I’m trying to improve my blogging chops and make this into something better, a place not only for me to express myself, but a place for my readers (even if few) to share and learn as well. In doing so, I’ve been spending a lot of time reading about blogging from other blogs via Pinterest. [Say that 3x fast.] This all brought me to update my blog and why I chose this name for my blog. While I’ve previously reflected on this, reading through it again brings up a lot of mixed emotions for me.
The anniversary of my stepdad’s passing was a few weeks ago. The day came and went on as usual all around me. One thing that’s been bothering me is that I didn’t call my mom to see how she was handling it. Mostly out of selfish reasons. Talking about it out loud still brings stinging tears that I need to keep back. I’m “the strong one” in the family, or at least I feel like I have to be. Honestly, my mom even said this to me at the funeral… I was always the one asked to help translate, write checks, deal with adults, and fill out a countless number of documents for my mom growing up. Even now she asks for my help more than my brother’s I suspect. I was a grown up before I probably should have been. This was the situation until my stepdad came into our lives. While he had his faults, and that may be a post for another day, he truly helped us out a lot. So why would I avoid talking about him and all that he did for us?
I’ve been feeling super guilty that I didn’t publicly acknowledge this sad day. I also didn’t see much from distant family on that day and somehow that also saddened me. But then I find the rational side of myself wondering why do we (or is it just me) feel compelled to share everything on social media? As if this makes it more real, more “legit.” However, I know that just because we don’t talk about something or someone doesn’t necessarily mean we’re not thinking about it or them. In fact, it can be the only thing on our minds. *sigh*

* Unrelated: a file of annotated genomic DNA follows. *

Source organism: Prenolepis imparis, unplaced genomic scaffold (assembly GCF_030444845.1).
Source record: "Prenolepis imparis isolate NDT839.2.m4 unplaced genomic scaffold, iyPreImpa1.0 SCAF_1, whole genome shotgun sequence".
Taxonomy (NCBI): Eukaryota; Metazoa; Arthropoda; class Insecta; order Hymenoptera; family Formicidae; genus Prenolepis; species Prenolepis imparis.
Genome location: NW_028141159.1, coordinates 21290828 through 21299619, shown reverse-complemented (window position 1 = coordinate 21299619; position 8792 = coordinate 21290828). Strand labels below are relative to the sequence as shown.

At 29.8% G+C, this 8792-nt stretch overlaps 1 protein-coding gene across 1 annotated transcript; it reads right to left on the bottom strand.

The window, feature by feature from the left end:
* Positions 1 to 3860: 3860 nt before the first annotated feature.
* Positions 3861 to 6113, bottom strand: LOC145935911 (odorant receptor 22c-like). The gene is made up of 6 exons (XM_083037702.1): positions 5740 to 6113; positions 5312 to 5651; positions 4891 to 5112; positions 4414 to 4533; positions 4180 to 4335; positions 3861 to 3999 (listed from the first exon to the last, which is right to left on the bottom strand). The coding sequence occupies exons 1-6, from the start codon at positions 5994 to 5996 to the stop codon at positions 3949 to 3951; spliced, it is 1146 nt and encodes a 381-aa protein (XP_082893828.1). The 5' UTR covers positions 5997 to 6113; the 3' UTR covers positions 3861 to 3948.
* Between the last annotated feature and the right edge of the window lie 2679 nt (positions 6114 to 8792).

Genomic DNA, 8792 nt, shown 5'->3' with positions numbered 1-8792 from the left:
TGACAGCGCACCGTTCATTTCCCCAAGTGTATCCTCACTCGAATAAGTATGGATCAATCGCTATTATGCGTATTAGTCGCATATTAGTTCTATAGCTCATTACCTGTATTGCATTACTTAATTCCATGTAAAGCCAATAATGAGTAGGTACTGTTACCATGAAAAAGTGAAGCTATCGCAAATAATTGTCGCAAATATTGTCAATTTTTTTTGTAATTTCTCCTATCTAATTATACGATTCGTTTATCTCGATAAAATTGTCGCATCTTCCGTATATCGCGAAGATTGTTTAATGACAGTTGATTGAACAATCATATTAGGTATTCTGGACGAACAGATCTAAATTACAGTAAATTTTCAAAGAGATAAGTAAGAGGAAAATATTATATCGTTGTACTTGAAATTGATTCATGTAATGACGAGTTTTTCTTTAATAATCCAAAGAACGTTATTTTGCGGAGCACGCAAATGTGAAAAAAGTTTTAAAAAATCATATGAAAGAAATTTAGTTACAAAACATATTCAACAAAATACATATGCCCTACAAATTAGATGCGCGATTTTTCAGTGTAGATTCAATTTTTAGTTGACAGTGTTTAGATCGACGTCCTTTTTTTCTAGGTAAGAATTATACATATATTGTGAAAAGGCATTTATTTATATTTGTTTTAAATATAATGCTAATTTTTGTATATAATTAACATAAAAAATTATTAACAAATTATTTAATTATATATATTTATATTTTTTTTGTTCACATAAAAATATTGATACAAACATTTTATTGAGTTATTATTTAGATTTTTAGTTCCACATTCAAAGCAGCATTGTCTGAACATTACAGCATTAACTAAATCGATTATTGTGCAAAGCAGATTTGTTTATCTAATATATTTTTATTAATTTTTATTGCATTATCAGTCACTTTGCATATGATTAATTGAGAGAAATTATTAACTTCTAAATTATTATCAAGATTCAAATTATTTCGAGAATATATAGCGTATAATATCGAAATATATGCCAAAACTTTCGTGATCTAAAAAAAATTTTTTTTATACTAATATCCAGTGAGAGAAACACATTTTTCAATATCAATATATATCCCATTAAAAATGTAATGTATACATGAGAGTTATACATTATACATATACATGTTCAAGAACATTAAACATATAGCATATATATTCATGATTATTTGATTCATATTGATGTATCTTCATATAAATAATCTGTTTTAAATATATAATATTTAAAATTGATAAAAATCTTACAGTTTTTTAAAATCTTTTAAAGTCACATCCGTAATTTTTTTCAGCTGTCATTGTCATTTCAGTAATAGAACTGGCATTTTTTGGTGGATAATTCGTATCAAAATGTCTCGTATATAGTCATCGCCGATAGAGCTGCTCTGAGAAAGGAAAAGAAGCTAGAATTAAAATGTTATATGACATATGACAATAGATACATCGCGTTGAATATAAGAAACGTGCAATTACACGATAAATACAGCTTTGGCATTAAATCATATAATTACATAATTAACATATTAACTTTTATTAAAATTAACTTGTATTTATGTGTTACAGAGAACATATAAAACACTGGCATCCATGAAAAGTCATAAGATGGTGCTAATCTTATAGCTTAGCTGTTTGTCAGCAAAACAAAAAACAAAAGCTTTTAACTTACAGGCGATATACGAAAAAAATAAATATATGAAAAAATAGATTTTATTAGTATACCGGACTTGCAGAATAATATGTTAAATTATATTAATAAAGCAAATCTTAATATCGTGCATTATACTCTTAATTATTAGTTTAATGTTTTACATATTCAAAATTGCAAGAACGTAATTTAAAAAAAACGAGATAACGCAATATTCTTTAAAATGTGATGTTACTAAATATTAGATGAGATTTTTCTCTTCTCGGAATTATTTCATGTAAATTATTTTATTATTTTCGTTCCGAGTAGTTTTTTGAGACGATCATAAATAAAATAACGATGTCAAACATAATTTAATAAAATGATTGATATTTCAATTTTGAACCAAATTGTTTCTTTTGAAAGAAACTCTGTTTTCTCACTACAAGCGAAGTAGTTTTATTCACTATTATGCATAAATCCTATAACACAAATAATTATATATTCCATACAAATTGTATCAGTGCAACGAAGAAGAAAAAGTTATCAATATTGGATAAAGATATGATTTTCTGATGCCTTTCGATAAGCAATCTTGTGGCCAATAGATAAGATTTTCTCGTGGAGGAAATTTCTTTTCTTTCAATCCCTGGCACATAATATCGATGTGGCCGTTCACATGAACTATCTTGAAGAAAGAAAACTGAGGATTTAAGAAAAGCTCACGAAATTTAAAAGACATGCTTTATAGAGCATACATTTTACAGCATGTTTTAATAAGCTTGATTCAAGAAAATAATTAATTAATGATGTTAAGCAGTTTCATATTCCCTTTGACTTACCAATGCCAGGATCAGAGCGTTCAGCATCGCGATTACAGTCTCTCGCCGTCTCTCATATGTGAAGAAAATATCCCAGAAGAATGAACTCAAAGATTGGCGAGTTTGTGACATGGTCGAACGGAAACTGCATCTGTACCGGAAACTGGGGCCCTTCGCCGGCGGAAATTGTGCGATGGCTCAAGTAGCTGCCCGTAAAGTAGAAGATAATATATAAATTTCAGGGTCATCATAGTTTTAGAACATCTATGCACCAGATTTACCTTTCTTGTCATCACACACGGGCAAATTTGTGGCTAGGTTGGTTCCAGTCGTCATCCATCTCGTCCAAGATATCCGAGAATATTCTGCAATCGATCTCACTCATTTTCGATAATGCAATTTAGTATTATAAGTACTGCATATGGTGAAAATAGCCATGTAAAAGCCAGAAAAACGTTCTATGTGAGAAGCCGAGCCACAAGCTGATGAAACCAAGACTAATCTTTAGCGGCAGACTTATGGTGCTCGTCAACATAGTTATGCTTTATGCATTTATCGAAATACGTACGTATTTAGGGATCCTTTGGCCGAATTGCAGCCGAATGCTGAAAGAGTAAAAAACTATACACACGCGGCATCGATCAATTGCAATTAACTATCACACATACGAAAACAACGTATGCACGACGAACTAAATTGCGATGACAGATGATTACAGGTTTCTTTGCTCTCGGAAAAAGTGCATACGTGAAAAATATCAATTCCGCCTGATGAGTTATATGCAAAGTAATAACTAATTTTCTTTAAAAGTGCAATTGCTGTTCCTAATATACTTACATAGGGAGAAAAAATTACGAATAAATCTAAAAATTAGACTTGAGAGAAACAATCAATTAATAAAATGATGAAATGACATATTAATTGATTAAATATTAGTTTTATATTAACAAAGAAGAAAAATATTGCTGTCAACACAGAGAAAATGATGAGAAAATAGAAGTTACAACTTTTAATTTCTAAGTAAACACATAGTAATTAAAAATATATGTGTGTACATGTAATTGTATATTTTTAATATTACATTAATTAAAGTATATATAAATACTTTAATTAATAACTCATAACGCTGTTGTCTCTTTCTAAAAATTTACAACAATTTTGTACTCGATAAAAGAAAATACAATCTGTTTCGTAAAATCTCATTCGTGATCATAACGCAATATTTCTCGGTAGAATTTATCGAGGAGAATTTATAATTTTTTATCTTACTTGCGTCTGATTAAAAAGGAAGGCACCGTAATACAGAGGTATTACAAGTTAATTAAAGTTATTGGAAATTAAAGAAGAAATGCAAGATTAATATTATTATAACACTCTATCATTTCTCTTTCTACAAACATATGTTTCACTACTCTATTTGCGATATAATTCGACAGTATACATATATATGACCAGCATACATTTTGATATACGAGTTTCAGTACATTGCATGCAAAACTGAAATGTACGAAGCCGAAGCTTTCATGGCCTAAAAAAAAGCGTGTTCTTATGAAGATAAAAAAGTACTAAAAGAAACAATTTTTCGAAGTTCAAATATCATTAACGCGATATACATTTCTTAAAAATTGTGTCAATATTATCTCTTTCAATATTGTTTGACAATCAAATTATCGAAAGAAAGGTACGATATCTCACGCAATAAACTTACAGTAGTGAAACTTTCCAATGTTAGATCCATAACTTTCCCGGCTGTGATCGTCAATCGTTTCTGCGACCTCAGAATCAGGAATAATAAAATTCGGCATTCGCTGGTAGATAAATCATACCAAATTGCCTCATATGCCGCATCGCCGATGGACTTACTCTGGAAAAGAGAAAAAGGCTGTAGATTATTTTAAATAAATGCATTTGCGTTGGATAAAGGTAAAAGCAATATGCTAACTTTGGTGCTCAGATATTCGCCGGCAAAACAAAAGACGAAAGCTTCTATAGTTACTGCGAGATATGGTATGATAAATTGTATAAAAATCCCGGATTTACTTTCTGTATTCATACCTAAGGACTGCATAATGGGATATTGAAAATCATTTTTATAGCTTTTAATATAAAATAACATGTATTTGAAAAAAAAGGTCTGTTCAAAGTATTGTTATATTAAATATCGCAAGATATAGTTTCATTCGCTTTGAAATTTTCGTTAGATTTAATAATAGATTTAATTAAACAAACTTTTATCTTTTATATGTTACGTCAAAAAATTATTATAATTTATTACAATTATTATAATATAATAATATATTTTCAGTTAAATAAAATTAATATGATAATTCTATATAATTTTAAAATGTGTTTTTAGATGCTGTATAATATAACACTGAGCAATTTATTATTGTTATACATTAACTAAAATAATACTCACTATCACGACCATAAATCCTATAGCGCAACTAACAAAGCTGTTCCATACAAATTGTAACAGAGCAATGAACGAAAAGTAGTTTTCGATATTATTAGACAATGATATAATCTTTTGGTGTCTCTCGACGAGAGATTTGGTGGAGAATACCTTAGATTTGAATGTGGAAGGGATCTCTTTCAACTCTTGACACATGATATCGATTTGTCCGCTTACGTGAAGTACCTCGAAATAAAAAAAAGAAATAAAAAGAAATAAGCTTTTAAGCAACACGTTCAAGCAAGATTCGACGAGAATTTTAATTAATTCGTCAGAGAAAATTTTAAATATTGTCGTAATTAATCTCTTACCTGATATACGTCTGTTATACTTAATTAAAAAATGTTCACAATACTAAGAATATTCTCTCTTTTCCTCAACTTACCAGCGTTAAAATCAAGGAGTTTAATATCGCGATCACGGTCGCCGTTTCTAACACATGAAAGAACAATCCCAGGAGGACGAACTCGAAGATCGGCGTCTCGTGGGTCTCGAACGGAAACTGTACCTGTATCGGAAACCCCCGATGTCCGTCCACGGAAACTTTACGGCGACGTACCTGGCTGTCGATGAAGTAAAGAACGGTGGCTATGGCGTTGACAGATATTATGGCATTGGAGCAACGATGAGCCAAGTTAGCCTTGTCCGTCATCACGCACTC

Grief is different for everyone. Some people have to talk through it while others need to work through it on their own. Writing is my way to release the sadness and put it out there when my voice fails me. It’s my way of opening up, but at the same time keeping a distance. Oftentimes sadness and other negative feelings are simply pushed aside. These are to be dealt with later, not now. Sometimes, and this has happened before, this can backfire and it just takes one little thing to bring it all crashing down. My husband can attest to this. Keeping a smile on is difficult but something I’ve sort of got a reputation for it seems. Any kind of activity or survey where people have had to describe me usually has several repeated answers: Rosy is always happy, positive, outgoing, making us laugh, etc. While it’s a pretty big ego boost to see that my friends and family truly believe these things of me, it also has made me put pressure on myself to keep that positive outlook. At all times, at all costs. It’s probably something I’ll always have to deal with and learn to balance. For now, this will have to do.